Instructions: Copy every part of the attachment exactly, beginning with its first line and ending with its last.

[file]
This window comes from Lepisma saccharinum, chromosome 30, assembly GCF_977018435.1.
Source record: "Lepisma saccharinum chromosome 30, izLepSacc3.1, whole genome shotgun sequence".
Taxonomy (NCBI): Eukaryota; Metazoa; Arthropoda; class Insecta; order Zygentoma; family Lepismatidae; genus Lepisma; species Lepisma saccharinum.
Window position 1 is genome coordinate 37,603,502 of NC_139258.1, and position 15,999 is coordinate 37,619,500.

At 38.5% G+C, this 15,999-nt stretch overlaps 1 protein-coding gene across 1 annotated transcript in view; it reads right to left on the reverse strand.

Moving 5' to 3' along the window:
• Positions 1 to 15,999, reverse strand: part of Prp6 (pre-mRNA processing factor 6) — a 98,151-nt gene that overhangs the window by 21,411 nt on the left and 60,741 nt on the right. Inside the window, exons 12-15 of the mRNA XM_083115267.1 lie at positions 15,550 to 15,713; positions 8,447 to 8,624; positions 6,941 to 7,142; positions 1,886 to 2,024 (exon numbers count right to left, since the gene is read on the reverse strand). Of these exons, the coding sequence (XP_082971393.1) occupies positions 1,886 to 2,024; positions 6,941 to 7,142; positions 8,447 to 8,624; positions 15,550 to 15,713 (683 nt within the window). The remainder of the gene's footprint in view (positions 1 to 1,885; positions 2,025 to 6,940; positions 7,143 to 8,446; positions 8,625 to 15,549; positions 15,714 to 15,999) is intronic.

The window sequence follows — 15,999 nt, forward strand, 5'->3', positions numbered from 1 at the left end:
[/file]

This window comes from Lepisma saccharinum, chromosome 30, assembly GCF_977018435.1.
Source record: "Lepisma saccharinum chromosome 30, izLepSacc3.1, whole genome shotgun sequence".
Taxonomy (NCBI): Eukaryota; Metazoa; Arthropoda; class Insecta; order Zygentoma; family Lepismatidae; genus Lepisma; species Lepisma saccharinum.
Window position 1 is genome coordinate 37,603,502 of NC_139258.1, and position 15,999 is coordinate 37,619,500.

At 38.5% G+C, this 15,999-nt stretch overlaps 1 protein-coding gene across 1 annotated transcript in view; it reads right to left on the reverse strand.

Moving 5' to 3' along the window:
• Positions 1 to 15,999, reverse strand: part of Prp6 (pre-mRNA processing factor 6) — a 98,151-nt gene that overhangs the window by 21,411 nt on the left and 60,741 nt on the right. Inside the window, exons 12-15 of the mRNA XM_083115267.1 lie at positions 15,550 to 15,713; positions 8,447 to 8,624; positions 6,941 to 7,142; positions 1,886 to 2,024 (exon numbers count right to left, since the gene is read on the reverse strand). Of these exons, the coding sequence (XP_082971393.1) occupies positions 1,886 to 2,024; positions 6,941 to 7,142; positions 8,447 to 8,624; positions 15,550 to 15,713 (683 nt within the window). The remainder of the gene's footprint in view (positions 1 to 1,885; positions 2,025 to 6,940; positions 7,143 to 8,446; positions 8,625 to 15,549; positions 15,714 to 15,999) is intronic.

The window sequence follows — 15,999 nt, forward strand, 5'->3', positions numbered from 1 at the left end: